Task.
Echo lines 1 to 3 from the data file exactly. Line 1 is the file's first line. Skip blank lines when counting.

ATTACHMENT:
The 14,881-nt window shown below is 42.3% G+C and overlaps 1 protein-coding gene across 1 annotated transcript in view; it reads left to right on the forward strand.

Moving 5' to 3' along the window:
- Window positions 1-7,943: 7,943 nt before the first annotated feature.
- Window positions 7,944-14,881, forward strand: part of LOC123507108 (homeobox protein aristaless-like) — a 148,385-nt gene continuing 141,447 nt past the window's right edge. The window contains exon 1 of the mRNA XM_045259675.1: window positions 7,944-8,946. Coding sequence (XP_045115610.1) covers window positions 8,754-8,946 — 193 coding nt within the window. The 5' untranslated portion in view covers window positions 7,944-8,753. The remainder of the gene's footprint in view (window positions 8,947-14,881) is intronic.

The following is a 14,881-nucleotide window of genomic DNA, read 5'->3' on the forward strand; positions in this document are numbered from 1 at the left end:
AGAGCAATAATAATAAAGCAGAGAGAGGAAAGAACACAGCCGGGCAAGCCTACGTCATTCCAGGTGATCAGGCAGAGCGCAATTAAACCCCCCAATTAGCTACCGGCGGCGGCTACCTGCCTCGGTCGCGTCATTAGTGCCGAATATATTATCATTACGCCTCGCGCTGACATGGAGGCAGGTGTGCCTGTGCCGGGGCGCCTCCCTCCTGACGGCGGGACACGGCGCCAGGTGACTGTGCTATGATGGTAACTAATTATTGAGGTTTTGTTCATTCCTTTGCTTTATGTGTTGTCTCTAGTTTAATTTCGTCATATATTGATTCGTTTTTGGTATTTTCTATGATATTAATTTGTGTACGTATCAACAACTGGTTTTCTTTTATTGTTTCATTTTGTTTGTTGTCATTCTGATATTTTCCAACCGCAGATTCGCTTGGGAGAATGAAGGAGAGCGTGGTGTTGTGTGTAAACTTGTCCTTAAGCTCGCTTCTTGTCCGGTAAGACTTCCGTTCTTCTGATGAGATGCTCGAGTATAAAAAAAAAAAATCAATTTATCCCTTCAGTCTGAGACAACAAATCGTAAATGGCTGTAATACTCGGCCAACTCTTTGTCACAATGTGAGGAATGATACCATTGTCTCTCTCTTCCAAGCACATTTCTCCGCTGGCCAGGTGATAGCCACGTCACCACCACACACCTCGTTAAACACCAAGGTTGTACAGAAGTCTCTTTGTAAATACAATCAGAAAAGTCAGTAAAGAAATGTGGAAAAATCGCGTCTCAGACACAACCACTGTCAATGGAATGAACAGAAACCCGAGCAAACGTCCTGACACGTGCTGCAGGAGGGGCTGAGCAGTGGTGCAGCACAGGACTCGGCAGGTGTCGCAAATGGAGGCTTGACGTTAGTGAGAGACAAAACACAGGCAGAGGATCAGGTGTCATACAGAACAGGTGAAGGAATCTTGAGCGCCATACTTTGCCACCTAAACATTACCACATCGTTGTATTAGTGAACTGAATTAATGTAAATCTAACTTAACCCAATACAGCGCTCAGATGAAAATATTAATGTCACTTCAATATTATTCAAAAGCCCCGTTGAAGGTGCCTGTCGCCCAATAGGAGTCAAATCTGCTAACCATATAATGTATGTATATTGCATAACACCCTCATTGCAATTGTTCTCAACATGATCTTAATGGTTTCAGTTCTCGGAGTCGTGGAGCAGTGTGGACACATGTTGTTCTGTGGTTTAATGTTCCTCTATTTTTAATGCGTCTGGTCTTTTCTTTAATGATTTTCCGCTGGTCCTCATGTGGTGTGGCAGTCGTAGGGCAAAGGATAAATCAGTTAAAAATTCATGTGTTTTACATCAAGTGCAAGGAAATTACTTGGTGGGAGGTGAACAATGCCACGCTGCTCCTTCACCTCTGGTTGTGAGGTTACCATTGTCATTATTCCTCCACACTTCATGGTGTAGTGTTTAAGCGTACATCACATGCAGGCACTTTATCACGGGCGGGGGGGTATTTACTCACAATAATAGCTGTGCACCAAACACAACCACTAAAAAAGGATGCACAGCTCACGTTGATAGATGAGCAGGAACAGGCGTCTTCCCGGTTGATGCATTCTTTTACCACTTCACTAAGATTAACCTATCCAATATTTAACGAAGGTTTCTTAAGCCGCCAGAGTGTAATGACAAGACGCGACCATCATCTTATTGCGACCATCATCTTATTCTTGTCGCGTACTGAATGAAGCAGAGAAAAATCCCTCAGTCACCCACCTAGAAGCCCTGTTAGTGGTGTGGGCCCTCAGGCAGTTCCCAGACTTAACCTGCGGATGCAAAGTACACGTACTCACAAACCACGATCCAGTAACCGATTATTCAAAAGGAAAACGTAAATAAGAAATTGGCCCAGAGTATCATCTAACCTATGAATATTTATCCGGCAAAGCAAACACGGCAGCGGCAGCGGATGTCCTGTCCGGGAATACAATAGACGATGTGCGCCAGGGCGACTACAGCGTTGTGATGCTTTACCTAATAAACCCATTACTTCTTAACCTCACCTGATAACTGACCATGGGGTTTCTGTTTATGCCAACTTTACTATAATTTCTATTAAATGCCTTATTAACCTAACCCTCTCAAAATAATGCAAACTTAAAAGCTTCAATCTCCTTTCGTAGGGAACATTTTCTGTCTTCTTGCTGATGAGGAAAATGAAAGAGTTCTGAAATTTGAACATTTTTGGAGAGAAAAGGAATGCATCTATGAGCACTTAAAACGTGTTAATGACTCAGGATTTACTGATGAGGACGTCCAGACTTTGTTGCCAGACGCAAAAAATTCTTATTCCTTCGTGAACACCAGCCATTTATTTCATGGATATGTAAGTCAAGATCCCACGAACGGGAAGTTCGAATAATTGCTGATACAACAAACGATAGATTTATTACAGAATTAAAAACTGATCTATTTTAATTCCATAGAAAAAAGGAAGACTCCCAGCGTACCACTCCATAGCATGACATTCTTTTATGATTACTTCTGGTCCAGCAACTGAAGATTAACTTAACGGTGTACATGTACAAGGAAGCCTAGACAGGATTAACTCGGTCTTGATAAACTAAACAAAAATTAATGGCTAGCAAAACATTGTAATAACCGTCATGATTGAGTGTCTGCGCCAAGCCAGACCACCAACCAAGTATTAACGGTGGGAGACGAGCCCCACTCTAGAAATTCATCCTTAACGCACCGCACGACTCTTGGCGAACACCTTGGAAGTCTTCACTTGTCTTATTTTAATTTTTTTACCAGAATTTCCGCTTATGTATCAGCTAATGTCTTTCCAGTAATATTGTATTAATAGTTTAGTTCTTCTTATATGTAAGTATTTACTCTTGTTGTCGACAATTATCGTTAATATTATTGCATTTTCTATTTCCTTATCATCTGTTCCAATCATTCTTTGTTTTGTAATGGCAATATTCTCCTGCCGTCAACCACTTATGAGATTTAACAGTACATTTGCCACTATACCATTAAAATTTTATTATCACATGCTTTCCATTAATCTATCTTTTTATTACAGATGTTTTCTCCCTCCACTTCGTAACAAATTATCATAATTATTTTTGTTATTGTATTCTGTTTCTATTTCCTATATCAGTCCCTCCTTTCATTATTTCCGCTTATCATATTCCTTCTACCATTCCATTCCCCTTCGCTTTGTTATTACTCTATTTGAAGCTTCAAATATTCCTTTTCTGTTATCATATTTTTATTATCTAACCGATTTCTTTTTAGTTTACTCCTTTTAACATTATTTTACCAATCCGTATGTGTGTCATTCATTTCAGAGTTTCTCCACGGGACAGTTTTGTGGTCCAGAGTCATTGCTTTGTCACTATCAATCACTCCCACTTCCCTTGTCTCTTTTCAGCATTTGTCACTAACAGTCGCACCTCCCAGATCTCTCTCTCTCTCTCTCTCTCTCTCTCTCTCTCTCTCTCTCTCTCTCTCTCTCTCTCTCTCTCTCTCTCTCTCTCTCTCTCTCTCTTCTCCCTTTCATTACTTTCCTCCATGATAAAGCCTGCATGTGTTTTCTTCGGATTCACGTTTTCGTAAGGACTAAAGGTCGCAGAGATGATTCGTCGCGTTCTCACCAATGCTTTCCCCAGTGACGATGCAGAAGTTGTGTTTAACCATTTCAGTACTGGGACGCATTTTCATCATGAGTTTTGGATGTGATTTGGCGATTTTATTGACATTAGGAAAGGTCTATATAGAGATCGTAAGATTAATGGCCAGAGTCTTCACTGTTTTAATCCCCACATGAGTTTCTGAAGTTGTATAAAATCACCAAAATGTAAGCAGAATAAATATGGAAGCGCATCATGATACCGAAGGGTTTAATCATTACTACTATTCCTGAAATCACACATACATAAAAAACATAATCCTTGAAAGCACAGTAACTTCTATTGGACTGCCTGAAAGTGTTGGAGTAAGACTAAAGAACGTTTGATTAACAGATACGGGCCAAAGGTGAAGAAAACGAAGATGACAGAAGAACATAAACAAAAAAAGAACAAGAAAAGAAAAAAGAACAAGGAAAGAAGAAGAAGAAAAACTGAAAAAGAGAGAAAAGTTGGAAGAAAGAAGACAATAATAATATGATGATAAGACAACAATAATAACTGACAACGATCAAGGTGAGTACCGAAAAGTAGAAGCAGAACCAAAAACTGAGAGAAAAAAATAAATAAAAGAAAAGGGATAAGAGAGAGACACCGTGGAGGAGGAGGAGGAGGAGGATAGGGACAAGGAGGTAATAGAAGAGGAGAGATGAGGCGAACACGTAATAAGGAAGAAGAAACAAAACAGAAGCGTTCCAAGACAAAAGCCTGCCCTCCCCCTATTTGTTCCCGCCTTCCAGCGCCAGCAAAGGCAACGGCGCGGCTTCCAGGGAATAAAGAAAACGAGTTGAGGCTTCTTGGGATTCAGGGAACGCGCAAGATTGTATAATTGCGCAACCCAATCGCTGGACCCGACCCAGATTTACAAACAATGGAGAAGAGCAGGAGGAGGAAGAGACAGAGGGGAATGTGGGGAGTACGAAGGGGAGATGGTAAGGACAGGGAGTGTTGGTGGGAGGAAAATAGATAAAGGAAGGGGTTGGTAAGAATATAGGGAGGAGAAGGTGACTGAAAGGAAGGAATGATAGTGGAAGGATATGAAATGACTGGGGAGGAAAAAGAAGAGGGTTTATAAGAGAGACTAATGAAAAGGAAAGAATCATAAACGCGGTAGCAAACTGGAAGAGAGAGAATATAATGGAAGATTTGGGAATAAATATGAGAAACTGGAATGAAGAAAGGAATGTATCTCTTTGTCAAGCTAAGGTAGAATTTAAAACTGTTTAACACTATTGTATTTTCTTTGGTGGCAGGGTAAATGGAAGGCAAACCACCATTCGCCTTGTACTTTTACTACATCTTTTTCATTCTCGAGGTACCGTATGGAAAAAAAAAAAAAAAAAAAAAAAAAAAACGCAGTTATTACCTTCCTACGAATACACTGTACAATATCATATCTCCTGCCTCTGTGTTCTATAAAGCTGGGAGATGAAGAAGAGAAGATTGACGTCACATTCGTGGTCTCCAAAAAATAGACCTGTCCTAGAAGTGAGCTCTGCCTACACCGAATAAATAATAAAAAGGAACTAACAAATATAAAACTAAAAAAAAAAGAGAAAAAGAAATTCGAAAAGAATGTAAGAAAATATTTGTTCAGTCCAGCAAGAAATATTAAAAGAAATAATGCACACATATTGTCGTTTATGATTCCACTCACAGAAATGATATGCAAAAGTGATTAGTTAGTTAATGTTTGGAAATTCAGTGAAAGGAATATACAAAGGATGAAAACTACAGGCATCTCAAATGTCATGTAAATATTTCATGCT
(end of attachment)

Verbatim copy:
The 14,881-nt window shown below is 42.3% G+C and overlaps 1 protein-coding gene across 1 annotated transcript in view; it reads left to right on the forward strand.

Moving 5' to 3' along the window:
- Window positions 1-7,943: 7,943 nt before the first annotated feature.